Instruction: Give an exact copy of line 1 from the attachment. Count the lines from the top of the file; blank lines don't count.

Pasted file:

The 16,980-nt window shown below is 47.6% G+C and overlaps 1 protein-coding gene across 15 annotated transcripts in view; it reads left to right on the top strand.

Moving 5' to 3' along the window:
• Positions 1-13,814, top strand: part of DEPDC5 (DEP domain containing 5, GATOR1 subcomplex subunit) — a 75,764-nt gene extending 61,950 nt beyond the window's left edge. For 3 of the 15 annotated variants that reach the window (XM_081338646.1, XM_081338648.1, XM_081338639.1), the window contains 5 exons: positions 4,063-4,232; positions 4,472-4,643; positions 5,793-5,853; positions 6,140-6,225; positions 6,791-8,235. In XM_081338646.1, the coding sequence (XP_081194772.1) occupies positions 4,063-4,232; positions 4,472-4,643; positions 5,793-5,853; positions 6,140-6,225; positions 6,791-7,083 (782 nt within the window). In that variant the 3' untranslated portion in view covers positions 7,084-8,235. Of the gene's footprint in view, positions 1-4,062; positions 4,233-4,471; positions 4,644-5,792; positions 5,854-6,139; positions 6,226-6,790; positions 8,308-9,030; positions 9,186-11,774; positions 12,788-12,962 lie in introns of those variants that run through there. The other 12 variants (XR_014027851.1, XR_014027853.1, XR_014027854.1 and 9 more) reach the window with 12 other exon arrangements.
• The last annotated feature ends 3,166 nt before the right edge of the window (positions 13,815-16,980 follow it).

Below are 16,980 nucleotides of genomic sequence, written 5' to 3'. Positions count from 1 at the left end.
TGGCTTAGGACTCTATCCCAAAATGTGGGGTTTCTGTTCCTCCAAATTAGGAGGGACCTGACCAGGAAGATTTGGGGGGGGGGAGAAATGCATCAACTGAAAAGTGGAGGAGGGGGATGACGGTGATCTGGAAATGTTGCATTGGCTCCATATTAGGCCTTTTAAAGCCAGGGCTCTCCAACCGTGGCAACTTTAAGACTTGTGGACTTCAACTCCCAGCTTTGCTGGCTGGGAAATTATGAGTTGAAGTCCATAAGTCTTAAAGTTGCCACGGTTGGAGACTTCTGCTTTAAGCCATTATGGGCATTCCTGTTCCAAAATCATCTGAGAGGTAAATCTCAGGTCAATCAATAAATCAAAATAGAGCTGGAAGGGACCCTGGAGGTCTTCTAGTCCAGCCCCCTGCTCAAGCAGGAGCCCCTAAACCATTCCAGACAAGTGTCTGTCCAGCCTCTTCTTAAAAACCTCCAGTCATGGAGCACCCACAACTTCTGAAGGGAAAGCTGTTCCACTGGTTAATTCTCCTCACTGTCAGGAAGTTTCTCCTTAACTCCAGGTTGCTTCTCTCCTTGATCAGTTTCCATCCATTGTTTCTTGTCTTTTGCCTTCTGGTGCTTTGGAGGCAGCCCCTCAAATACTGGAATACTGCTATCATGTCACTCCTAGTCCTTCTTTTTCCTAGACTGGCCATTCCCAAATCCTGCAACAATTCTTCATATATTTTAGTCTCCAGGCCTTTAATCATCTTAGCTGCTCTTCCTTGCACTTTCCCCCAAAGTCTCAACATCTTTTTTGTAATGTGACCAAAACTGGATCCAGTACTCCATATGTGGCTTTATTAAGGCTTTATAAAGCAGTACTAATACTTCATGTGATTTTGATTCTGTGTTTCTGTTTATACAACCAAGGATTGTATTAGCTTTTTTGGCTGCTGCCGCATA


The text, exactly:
The 16,980-nt window shown below is 47.6% G+C and overlaps 1 protein-coding gene across 15 annotated transcripts in view; it reads left to right on the top strand.